Alex Rodriguez angrily bolted from of his own grievance hearing Wednesday, declaring it “a farce,” then emphatically denied MLB’s current claims that he has used steroids and impeded its investigation into the matter — claims that led to his 211-game suspension by baseball.
In New York with his battery of attorneys, the embattled Yankees slugger capped a whirlwind afternoon by blasting commissioner Bud Selig — who “hates my guts” — on WFAN-AM.
“(It’s) about his legacy … he’s trying to destroy me,” A-Rod told host Mike Francesa, regarding the outgoing baseball commissioner’s unprecedented ban. “And to put me on his big mantle on the way out, that’s a hell of a trophy.”
A-Rod’s fire was lit by arbitrator Fredric Horowitz’s ruling Monday that Selig would not have to testify in the hearings at MLB’s Park Avenue offices.
“I don’t have a chance,” Rodriguez said, his voice occasionally shaking as he spoke on WFAN.
Later, Rodriguez acknowledging slamming his hand on a table, kicking a briefcase and cursing at MLB chief operating officer Rob Manfred as he exited Wednesday’s hearing.
“I am disgusted with this abusive process, designed to ensure that the player fails,” Rodriguez said in a statement. “I have sat through 10 days of testimony by felons and liars, sitting quietly through every minute, trying to respect the league and the process.
“This morning, after Bud Selig refused to come in and testify about his rationale for the unprecedented and totally baseless punishment he hit me with, the arbitrator selected by MLB and the players association refused to order Selig to come in and face me.
“The absurdity and injustice just became too much. I walked about and will not participate any further in this farce.”
On WFAN, Rodriguez furiously called Selig “the man from Milwaukee who put this suspension on me without one bit of evidence (for) something I didn’t do.
“I shouldn’t serve one inning,” A-Rod said in his strongest defense since he was linked to the Biogenesis scandal. “(Selig) doesn’t have the courage to come see me and tell me why he is going to destroy my career.”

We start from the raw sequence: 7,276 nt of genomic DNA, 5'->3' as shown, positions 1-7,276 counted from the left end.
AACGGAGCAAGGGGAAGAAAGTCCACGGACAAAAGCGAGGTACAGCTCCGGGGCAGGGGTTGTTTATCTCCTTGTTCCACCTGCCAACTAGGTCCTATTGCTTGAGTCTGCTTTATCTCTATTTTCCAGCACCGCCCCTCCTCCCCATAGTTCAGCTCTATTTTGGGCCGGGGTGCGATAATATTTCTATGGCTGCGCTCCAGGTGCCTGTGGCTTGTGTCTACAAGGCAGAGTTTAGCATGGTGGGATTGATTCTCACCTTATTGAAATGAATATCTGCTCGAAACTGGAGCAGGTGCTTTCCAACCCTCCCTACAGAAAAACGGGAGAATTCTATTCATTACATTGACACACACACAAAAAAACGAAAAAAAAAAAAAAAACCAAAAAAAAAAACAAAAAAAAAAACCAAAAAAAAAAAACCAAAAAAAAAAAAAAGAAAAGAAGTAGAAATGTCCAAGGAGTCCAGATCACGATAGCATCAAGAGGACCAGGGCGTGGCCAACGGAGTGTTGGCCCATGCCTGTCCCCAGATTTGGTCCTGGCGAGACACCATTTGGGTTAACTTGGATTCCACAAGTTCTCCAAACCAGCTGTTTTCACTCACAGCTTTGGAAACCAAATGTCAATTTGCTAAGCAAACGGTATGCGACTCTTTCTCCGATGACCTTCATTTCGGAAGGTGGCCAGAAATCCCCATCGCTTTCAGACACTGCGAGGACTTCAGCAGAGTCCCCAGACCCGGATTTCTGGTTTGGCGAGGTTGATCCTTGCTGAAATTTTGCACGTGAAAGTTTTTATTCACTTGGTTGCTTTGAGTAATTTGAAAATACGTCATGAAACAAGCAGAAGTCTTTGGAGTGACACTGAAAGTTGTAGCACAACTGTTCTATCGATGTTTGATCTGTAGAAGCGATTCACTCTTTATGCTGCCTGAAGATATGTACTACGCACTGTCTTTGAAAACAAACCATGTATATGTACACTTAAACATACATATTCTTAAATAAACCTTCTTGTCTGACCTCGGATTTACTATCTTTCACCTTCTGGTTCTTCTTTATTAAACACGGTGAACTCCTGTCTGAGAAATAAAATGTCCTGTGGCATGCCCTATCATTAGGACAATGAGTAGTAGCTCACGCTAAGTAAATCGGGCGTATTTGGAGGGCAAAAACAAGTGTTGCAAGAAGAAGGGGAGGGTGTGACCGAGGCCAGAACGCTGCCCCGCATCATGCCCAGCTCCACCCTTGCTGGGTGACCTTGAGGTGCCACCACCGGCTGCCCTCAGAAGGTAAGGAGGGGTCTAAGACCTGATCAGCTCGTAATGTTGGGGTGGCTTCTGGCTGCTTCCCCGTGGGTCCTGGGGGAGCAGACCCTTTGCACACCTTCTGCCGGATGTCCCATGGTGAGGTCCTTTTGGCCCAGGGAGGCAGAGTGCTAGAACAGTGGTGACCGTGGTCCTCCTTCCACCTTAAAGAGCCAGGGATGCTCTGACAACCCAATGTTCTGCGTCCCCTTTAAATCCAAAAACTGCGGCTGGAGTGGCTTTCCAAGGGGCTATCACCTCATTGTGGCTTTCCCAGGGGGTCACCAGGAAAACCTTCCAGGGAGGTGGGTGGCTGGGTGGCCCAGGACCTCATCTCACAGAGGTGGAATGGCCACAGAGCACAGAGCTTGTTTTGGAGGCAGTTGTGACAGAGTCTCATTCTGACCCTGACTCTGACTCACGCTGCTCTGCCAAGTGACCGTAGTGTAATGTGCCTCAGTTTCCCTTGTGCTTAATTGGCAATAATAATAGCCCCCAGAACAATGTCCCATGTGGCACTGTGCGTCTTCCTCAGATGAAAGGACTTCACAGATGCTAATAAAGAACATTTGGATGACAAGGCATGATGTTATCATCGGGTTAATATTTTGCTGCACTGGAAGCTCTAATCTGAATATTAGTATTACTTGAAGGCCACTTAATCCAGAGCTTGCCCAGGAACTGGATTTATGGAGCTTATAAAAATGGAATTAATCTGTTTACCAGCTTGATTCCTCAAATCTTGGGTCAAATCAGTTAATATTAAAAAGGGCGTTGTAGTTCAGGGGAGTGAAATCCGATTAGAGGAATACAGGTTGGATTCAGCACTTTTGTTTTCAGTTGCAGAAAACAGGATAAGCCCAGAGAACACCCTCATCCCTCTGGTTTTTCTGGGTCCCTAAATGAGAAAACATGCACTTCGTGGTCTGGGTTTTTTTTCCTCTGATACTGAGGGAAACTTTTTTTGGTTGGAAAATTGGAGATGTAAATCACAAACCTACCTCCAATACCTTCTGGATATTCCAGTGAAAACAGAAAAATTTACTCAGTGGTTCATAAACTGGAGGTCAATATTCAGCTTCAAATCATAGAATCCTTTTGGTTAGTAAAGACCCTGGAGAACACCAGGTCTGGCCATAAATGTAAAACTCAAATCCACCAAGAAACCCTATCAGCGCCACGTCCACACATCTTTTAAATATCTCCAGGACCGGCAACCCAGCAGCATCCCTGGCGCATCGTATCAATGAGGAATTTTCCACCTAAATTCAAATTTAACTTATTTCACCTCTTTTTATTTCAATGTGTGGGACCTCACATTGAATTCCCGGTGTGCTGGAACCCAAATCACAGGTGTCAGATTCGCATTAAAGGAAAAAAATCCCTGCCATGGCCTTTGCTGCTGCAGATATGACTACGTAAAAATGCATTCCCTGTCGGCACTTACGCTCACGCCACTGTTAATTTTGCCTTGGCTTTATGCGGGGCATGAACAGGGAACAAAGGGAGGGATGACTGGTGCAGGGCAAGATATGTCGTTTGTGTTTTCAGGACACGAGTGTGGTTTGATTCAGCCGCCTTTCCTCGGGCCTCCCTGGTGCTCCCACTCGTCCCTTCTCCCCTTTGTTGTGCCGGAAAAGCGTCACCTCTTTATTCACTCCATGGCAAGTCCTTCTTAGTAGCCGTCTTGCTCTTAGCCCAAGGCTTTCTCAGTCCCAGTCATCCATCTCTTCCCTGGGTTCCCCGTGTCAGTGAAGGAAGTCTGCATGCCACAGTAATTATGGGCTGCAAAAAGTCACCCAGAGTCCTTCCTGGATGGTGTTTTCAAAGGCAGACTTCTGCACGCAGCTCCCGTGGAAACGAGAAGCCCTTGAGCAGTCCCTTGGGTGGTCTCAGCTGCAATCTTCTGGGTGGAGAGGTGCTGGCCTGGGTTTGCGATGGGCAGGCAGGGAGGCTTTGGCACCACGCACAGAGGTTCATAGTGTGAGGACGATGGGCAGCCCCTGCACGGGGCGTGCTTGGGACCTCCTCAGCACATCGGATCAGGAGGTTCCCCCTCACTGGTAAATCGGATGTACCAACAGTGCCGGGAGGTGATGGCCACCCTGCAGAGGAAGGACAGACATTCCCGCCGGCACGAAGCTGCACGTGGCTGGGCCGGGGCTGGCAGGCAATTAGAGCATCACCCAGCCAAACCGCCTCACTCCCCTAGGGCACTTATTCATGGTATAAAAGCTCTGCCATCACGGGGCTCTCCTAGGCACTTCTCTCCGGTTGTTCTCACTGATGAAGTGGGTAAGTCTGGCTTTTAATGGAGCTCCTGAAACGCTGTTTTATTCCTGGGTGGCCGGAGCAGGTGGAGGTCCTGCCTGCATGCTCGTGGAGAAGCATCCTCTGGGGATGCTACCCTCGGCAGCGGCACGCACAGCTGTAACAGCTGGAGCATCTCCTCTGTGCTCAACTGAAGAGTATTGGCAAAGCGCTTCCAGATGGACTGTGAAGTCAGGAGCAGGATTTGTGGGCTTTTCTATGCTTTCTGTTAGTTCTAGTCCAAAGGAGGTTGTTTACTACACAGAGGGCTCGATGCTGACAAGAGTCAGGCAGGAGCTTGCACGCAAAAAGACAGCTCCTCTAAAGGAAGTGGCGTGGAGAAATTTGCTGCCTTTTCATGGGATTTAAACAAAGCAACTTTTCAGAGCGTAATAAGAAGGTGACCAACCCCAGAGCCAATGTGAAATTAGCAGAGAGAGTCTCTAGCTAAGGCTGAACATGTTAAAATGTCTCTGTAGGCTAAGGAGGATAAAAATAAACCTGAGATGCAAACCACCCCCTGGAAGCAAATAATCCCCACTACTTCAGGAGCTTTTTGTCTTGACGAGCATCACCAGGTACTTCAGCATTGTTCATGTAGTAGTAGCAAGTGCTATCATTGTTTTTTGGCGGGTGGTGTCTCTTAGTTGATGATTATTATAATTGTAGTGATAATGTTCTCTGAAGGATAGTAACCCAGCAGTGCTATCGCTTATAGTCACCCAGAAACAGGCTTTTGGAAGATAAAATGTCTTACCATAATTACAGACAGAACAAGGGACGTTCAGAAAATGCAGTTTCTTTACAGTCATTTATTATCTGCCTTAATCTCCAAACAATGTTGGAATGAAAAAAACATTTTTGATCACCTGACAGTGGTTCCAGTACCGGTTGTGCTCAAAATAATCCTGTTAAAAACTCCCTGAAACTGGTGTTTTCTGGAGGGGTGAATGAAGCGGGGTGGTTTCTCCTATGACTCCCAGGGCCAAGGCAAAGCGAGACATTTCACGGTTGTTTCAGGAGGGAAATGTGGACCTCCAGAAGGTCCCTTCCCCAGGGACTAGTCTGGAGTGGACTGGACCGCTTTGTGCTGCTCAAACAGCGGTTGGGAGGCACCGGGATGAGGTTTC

MLB issued a statement regarding the “contractual grievance process” negotiated between MLB and its players.
“Despite Mr. Rodriguez being upset with one of the arbitration panel’s rulings today, Major League Baseball remains committed to this process and to a fair resolution of the pending dispute.”
In its statement, the players association claimed it “argued strenuously” that Selig testify and that “we continue to vigorously challenge Alex’s suspension within the context of this hearing.”
Also at stake is Rodriguez’s base salary of $25 million next season, on a contract that runs through 2017.
Milwaukee slugger Ryan Braun received a 65-game suspension and 12 other players received 50-game bans for their ties to the former South Florida clinic headed by Anthony Bosch — now MLB’s prime witness.
Rodriguez, the only suspended player in the Biogenesis matter to appeal, received additional games for allegedly lying to MLB investigators and impeding its case.
“There was no obstructing, no intimidating, none of that,” Rodriguez told WFAN, adding “no” to the question of whether he’d used performance-enhancing drugs — as MLB claims in the current case.
After many public denials, Rodriguez was forced to admit he had used steroids as a Texas Ranger when Sports Illustrated reported a failed drug sample that was taken during a 2003 survey test. The New York Times recently reported that Rodriguez failed a 2006 test for a banned stimulant before MLB had penalties in place for such a violation.
When the Biogenesis scandal broke in January, A-Rod denied having had any relationship with Bosch. On Wednesday, Rodriguez said he consulted with Bosch only on “nutrition and weight loss” matters.
At one point, A-Rod alluded to the major financial backing MLB is alleged to have provided Bosch for his testimony, telling WFAN: “If I gave Bosch $5 million, he’d be saying whatever I wanted him to say, too.”
A-Rod said that emails exchanged between him and Bosch would “back me up 100 percent,” and that he once rejected a Bosch associate’s request of “a big lump of money” in return for positive testimony.
Where the hearing goes from here is unclear, though Rodriguez — who has not testified, though he had been scheduled to — left open the possibility of returning if Selig reconsidered and testified.
Jim McCarroll, one of Rodriguez’s lawyers, told WFAN that his camp had more evidence to show, and that “MLB has not met its burden of proof” against the player.
A-Rod has a suit pending against MLB and another against Yankees team physician Chris Ahmad, alleging medical malpractice.
Rodriguez told WFAN he was angry at the Yankees, but it wouldn’t impact his responsibility as the club’s third baseman.
“I feel like I should be there opening day,” Rodriguez said. “My goal is to get back on board.”